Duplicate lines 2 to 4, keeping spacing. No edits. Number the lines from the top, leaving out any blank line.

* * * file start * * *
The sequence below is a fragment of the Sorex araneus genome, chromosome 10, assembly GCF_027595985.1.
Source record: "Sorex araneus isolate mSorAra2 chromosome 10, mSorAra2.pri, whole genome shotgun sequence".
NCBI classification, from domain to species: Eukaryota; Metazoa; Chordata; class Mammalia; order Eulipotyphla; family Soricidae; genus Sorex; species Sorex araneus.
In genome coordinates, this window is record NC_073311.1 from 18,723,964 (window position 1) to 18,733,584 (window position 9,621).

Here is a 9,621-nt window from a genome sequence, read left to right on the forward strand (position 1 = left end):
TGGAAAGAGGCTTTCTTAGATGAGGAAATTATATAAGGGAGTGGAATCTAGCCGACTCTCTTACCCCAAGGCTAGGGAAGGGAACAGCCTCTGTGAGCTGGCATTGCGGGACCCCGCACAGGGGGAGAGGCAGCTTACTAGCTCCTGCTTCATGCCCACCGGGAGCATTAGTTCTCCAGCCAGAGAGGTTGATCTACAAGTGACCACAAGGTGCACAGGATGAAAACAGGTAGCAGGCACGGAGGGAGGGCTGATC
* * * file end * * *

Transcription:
Source record: "Sorex araneus isolate mSorAra2 chromosome 10, mSorAra2.pri, whole genome shotgun sequence".
NCBI classification, from domain to species: Eukaryota; Metazoa; Chordata; class Mammalia; order Eulipotyphla; family Soricidae; genus Sorex; species Sorex araneus.
In genome coordinates, this window is record NC_073311.1 from 18,723,964 (window position 1) to 18,733,584 (window position 9,621).